Music lessons improve school performance
Students taking music lessons at school perform better than their non-musical peers in subjects such as math, and English.
- Budgets are often trimmed in the area of music education, however this may contribute to poor performance on the very subjects that are supposed to benefit from the cuts.
“Our research proved this belief wrong and found the more the students engage with music, the better they do in those subjects. The students who learned to play a musical instrument in elementary and continued playing in high school not only score significantly higher, but were about one academic year ahead of their non-music peers with regard to their English, mathematics and science skills, as measured by their exam grades, regardless of their socioeconomic background, ethnicity, prior learning in mathematics and English, and gender.” - Peter Gouzouasis; UBC education professor.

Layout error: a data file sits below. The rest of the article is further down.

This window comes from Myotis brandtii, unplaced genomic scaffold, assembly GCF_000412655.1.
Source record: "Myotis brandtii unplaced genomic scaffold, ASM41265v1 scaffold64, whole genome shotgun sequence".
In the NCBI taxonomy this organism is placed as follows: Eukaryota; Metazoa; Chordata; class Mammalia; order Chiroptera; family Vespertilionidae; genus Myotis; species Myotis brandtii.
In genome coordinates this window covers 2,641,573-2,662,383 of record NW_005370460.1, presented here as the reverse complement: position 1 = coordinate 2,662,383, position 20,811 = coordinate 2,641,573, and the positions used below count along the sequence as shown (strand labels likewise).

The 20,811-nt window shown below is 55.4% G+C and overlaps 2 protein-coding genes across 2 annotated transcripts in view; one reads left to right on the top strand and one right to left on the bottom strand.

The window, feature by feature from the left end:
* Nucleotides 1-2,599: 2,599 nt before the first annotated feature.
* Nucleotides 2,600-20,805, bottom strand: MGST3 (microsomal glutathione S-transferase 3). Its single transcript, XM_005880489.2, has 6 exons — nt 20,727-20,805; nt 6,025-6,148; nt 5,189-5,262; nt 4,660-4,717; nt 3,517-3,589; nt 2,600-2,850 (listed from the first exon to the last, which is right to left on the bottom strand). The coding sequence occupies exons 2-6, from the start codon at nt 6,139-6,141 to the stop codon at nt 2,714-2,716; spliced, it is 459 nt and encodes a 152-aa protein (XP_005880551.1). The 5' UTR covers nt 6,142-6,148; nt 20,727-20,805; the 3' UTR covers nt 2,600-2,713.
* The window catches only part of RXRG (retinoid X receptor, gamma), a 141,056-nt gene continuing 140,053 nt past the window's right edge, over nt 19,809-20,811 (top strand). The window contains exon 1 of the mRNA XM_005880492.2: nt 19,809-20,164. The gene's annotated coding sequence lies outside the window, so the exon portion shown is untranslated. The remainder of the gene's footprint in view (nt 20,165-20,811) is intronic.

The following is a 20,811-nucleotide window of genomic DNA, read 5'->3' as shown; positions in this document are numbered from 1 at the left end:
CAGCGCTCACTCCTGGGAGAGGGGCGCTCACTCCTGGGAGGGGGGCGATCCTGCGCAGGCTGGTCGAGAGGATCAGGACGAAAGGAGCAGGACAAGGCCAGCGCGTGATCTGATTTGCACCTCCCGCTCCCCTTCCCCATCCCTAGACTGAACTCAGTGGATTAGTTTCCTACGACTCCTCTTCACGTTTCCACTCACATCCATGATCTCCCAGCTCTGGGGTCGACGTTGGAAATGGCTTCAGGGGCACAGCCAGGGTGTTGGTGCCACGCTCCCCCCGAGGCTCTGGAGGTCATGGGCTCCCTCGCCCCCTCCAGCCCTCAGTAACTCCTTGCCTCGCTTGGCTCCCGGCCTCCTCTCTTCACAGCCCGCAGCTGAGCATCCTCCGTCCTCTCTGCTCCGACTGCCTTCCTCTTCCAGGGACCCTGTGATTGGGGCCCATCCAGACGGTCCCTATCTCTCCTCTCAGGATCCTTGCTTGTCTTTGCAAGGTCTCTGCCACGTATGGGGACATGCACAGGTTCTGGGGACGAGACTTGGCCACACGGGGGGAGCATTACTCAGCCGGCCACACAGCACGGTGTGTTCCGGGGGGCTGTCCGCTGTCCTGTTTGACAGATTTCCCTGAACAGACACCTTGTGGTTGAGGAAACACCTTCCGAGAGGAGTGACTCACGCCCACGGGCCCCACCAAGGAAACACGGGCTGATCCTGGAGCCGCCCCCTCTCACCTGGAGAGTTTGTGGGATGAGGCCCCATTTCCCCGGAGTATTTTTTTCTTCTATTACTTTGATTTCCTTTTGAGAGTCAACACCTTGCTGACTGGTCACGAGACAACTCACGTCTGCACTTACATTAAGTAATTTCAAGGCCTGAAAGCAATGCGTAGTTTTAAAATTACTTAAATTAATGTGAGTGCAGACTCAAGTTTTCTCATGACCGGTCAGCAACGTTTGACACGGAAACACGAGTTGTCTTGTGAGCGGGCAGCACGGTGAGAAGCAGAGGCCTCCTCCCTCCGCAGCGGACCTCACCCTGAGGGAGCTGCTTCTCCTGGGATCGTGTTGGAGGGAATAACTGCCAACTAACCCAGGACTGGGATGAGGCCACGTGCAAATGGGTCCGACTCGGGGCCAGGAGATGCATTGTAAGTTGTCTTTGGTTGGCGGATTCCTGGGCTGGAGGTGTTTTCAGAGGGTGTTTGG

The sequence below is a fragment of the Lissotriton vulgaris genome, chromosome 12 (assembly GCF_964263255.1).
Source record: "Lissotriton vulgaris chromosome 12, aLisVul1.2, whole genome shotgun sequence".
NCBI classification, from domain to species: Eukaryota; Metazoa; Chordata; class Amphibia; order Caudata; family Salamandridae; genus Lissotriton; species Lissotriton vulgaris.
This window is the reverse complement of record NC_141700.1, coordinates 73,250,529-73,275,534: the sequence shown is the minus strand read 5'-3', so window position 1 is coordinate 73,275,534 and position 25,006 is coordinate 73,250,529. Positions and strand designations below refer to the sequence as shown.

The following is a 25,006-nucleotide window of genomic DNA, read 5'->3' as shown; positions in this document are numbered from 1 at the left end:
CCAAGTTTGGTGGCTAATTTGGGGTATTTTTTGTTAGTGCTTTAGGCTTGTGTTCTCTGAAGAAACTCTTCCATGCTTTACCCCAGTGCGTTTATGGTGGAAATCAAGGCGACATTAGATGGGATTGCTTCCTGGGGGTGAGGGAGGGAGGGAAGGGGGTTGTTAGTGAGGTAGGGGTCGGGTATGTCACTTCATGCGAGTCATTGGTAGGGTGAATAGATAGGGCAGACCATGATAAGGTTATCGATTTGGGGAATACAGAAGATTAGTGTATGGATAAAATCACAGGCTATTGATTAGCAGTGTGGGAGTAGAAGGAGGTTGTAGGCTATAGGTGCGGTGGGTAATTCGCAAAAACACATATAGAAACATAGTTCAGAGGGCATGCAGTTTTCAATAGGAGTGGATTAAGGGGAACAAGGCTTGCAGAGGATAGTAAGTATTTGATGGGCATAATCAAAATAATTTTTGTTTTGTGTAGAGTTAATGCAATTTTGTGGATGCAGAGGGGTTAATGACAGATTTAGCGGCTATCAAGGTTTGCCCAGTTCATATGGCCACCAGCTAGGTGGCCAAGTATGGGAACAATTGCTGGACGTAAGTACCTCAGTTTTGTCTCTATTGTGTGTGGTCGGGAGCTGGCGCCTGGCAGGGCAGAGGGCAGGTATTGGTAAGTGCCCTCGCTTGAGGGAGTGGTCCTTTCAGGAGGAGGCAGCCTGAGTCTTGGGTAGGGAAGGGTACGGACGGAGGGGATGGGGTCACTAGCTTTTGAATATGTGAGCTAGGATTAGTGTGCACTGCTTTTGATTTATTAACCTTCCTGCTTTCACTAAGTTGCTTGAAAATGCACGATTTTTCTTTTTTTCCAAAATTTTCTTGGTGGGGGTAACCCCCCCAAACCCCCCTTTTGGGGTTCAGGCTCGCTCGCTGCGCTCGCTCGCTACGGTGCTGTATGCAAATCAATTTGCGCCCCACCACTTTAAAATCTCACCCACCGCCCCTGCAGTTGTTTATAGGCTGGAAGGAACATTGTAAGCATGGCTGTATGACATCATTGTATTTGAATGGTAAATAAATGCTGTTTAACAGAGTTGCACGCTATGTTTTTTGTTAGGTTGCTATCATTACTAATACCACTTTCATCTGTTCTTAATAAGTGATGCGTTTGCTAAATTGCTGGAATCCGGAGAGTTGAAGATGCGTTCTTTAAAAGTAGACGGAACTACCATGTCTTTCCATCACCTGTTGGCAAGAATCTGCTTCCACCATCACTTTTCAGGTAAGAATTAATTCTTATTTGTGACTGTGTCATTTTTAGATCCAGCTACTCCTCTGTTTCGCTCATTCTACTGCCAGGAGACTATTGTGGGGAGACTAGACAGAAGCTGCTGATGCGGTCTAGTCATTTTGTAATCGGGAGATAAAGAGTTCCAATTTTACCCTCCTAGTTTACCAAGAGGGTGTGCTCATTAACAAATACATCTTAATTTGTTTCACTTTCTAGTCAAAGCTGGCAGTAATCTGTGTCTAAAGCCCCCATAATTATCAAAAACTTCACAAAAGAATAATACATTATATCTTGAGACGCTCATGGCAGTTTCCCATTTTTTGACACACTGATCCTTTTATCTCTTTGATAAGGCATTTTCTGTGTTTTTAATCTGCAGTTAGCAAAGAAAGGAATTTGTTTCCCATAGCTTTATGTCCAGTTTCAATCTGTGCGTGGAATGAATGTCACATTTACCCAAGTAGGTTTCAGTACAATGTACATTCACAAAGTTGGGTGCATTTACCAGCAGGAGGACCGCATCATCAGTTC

- Instrumental music is more predictive for academic achievement than vocal music.
"Learning to play a musical instrument and playing in an ensemble is very demanding. A student has to learn to read music notation, develop eye-hand-mind coordination, develop keen listening skills, develop team skills for playing in an ensemble and develop discipline to practice. All those learning experiences, and more, play a role in enhancing the learner’s cognitive capacities, executive functions, motivation to learn in school, and self-efficacy.” - Martin Guhn; UBC assistant professor.